Secrets of the City: a hack of It’s Complicated?

1 03 2008

So, I’ve been trying to figure out the best way to express setting for It’s Complicated. Currently, it’s going to be represented by a haphazard photo album in the back of the book, but here’s the intial idea I had for setting. It turned out that it altered gameplay in a fundamental way, taking the emphasis off of the interpersonal interactions and emotional issues of the characters and putting it on to the wackiness of the setting. I think this is an awesome game, but it’s also not the game I’ve written. So here’s the hack.

Secrets of the City

The City is under quarentine; no one can enter or leave. The reason for this is up to the players; there can be some sort of exotic contagion going around, or maybe no one ever leaves and it’s not for any particular reason. Any reason is an acceptable reason.

The City has issues. These issues include Oddities and Dysfunctions! If you’re playing a Buffy-inspired game, a Dysfunction would be something like “Corrupt Government officials” and an Oddity would be “Hellmouth.” Or for a more realistic game, a Dysfunction would be “very little petty crime,” and the Oddity would be “Extremely powerful organized crime family.”

Instead of the last person to frame a scene placing their traits and line first, the City always places first. The City can be run by a GM, or if a group prefers, the City’s traits can be decided by consensus. When you cross the City, your character declares feelings towards it– The City never declares relationships. When you touch one of its traits, you become involved in some of the City’s intrigue– in the previous examples, you get absorbed into the crime family, or get blackmailed by a corrupt official.

Other than that, play is as normal.

Let’s talk setting

26 01 2008

I’ve gotten a lot of advice in the last two days from people who think it would be a good idea to include a standard setting for It’s Complicated, instead of explicitly making it a settingless game. It’s interesting to me, because some of these people are friends who told me early in development, “No! This game doesn’t need a setting!” Anyway.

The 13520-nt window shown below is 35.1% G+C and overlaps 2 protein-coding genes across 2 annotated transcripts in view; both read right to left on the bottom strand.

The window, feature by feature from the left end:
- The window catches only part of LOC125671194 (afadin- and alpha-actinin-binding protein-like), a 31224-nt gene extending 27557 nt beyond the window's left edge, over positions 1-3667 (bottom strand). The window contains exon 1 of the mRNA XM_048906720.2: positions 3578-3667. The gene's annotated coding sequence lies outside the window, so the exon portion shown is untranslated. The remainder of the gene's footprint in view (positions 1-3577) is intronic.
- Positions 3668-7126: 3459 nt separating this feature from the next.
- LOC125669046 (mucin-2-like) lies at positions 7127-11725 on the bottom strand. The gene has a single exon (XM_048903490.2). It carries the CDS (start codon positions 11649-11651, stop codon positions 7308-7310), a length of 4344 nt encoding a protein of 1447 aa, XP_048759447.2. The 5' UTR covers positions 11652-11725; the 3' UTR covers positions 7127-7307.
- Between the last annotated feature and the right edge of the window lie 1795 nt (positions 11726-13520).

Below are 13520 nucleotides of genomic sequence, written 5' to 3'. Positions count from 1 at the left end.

Reasons not to do a standard setting:

  • The game doesn’t need it. The concept is of a genre that isn’t tied to a time period or a particular place; it’s all psychological and emotional.
  • It really lends itself well to all kinds of wacky settings. We’ve played modern day to Mushroom Kingdom, a pulp-action thriller to burnt-out superheroes.
  • There are games that do well without settings: Breaking the Ice and Primetime Adventures are two, and both share roots with It’s Complicated (romantic comedy and television).
  • Example scenarios in the back of the book could easily provide hooks for people too overwhelmed by possibility.

Reasons for a standard setting:

  • Settings sell books. Who doesn’t like setting? I don’t know, but it’s probably the same person who hates puppies and rainbows and ice cream.
  • Settings make books easier to understand. Rules make more sense when they’re in the context of a specific world.
  • There aren’t a lot of settingless games that are popular beyond Breaking the Ice and Primetime Adventures.
  • People love to hack and tinker. Adding a standard setting won’t stop people from coming up with their own: just look at Dogs in the Vineyard.

So, yes, I don’t know. What do you think, dear reader?